E-counselling can lower blood pressure levels, improve lifestyle and enhance quality of life, shows study.
The study evaluated 387 people ranging in age from 45 to 74, over a four-month period. All had been diagnosed with high blood pressure and 72 per cent were taking one or more blood pressure medications.
One group was sent a standard e-newsletter from the Heart and Stroke Foundation, containing heart health information and general tips to manage their health. The second group received eight emails over four months that provided both educational information as well as motivational messages.
Participants in the study who received these emails recorded approximately double the amount of decrease in blood pressure, compared to subjects who received just the newsletter, said Heart and Stroke Foundation researcher Dr. Robert Nolan.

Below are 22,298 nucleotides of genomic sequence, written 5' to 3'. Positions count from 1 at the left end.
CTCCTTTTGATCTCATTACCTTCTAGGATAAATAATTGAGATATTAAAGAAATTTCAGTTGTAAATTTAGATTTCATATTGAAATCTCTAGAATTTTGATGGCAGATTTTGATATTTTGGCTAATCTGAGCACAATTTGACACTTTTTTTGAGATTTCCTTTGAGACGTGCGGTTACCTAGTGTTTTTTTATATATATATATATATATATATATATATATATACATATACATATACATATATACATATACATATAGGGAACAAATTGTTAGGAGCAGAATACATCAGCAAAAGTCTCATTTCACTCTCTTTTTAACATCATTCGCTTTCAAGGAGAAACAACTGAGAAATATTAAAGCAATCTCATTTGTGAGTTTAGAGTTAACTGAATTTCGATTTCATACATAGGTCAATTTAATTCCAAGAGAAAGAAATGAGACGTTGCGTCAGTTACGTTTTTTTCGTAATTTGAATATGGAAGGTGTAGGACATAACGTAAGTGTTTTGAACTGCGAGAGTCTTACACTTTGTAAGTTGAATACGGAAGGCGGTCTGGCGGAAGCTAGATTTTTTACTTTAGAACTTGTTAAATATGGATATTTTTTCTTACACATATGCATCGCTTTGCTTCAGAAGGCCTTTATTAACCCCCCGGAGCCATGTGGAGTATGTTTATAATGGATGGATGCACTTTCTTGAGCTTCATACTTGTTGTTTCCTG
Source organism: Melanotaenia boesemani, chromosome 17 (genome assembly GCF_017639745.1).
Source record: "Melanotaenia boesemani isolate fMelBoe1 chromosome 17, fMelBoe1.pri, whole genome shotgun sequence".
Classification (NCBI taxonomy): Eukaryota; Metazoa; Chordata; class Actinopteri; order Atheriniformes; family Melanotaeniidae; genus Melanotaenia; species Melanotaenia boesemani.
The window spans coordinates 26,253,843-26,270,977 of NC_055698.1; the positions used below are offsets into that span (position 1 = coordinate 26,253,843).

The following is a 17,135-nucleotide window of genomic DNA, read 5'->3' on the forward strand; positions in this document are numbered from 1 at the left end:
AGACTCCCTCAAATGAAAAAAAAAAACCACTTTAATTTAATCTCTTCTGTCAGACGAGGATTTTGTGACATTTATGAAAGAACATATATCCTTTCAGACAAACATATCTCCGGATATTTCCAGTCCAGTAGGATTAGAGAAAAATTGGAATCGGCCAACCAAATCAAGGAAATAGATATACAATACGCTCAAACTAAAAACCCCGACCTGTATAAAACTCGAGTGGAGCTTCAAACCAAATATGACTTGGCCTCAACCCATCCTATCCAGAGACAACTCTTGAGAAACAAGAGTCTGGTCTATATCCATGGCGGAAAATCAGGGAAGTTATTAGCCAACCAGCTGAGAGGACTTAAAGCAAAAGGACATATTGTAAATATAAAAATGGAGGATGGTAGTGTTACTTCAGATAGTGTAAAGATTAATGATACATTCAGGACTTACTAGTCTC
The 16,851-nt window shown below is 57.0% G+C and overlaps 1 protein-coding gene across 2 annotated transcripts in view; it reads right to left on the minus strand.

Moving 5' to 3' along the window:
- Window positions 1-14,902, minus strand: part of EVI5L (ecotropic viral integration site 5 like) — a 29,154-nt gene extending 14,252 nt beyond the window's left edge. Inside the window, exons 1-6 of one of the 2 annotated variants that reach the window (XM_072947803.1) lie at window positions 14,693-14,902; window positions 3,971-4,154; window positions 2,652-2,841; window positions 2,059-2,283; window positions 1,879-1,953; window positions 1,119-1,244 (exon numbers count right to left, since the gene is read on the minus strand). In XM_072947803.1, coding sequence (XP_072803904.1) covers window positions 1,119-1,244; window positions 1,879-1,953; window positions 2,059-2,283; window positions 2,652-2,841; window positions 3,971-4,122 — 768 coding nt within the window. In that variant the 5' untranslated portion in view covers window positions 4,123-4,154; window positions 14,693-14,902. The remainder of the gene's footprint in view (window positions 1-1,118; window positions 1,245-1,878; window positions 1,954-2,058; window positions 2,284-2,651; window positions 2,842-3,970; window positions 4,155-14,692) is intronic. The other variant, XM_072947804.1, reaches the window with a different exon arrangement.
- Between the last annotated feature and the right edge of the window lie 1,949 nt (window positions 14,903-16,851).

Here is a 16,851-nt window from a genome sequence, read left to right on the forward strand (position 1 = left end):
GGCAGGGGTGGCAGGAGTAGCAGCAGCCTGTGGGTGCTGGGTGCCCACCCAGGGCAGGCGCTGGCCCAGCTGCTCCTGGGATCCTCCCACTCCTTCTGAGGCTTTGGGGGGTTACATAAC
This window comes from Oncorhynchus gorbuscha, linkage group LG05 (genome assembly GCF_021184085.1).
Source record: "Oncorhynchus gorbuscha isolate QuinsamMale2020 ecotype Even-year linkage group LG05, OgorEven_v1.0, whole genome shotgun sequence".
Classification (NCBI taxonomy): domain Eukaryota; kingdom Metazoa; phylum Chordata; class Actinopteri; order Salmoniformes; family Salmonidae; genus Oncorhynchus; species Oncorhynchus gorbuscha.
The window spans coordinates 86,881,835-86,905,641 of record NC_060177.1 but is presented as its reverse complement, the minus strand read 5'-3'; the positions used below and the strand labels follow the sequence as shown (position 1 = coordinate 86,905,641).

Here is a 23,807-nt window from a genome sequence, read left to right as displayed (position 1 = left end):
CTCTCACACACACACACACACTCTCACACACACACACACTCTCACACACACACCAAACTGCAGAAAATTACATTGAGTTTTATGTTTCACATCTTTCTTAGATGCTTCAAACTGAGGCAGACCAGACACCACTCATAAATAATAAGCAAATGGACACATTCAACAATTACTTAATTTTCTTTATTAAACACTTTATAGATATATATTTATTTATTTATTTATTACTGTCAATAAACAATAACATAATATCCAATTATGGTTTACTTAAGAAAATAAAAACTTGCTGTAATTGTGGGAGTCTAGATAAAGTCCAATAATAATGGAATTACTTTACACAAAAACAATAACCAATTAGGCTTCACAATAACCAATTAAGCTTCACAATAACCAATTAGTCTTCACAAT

In, addition, the researchers found that e-counselling motivates people to stay on track with diet and exercise plans, which leads to lower blood pressure.
The moods of people coping with high blood pressure also improved while they were participating in the e-counselling program.
"We found the e-counselling was associated with an improvement in both exercise and diet behaviour. The motivational component was therapeutic," said Dr. Nolan.
"E-tools to promote healthy lifestyles are becoming an established success - it's the way of the future," he added.
The study was presented at the Canadian Cardiovascular Congress.